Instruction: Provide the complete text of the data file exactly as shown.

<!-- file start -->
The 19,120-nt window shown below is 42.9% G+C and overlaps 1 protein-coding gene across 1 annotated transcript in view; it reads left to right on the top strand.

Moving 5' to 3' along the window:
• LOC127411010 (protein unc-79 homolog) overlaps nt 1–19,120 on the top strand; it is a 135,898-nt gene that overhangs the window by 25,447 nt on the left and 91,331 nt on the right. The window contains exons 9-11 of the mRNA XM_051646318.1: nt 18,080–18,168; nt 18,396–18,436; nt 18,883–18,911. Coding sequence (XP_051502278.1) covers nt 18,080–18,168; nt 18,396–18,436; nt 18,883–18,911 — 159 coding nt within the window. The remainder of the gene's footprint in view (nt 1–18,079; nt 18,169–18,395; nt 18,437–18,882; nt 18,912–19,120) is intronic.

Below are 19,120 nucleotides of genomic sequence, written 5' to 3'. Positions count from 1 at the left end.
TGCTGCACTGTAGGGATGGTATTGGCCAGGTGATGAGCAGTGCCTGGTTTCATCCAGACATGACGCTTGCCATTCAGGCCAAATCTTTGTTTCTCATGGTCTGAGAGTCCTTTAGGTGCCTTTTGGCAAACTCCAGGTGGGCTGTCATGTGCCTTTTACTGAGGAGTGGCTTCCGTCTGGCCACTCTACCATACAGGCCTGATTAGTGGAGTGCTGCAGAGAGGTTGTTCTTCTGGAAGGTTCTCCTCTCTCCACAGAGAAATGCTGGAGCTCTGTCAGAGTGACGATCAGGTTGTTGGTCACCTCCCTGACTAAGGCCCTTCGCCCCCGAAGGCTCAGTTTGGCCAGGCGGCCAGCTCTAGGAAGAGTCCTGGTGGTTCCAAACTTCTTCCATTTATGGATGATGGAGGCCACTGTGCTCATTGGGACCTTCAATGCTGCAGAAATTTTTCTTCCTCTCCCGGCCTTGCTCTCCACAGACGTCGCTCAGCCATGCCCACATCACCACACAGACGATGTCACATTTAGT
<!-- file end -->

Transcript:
The 19,120-nt window shown below is 42.9% G+C and overlaps 1 protein-coding gene across 1 annotated transcript in view; it reads left to right on the top strand.

Moving 5' to 3' along the window:
• LOC127411010 (protein unc-79 homolog) overlaps nt 1–19,120 on the top strand; it is a 135,898-nt gene that overhangs the window by 25,447 nt on the left and 91,331 nt on the right. The window contains exons 9-11 of the mRNA XM_051646318.1: nt 18,080–18,168; nt 18,396–18,436; nt 18,883–18,911. Coding sequence (XP_051502278.1) covers nt 18,080–18,168; nt 18,396–18,436; nt 18,883–18,911 — 159 coding nt within the window. The remainder of the gene's footprint in view (nt 1–18,079; nt 18,169–18,395; nt 18,437–18,882; nt 18,912–19,120) is intronic.

Below are 19,120 nucleotides of genomic sequence, written 5' to 3'. Positions count from 1 at the left end.
TGCTGCACTGTAGGGATGGTATTGGCCAGGTGATGAGCAGTGCCTGGTTTCATCCAGACATGACGCTTGCCATTCAGGCCAAATCTTTGTTTCTCATGGTCTGAGAGTCCTTTAGGTGCCTTTTGGCAAACTCCAGGTGGGCTGTCATGTGCCTTTTACTGAGGAGTGGCTTCCGTCTGGCCACTCTACCATACAGGCCTGATTAGTGGAGTGCTGCAGAGAGGTTGTTCTTCTGGAAGGTTCTCCTCTCTCCACAGAGAAATGCTGGAGCTCTGTCAGAGTGACGATCAGGTTGTTGGTCACCTCCCTGACTAAGGCCCTTCGCCCCCGAAGGCTCAGTTTGGCCAGGCGGCCAGCTCTAGGAAGAGTCCTGGTGGTTCCAAACTTCTTCCATTTATGGATGATGGAGGCCACTGTGCTCATTGGGACCTTCAATGCTGCAGAAATTTTTCTTCCTCTCCCGGCCTTGCTCTCCACAGACGTCGCTCAGCCATGCCCACATCACCACACAGACGATGTCACATTTAGT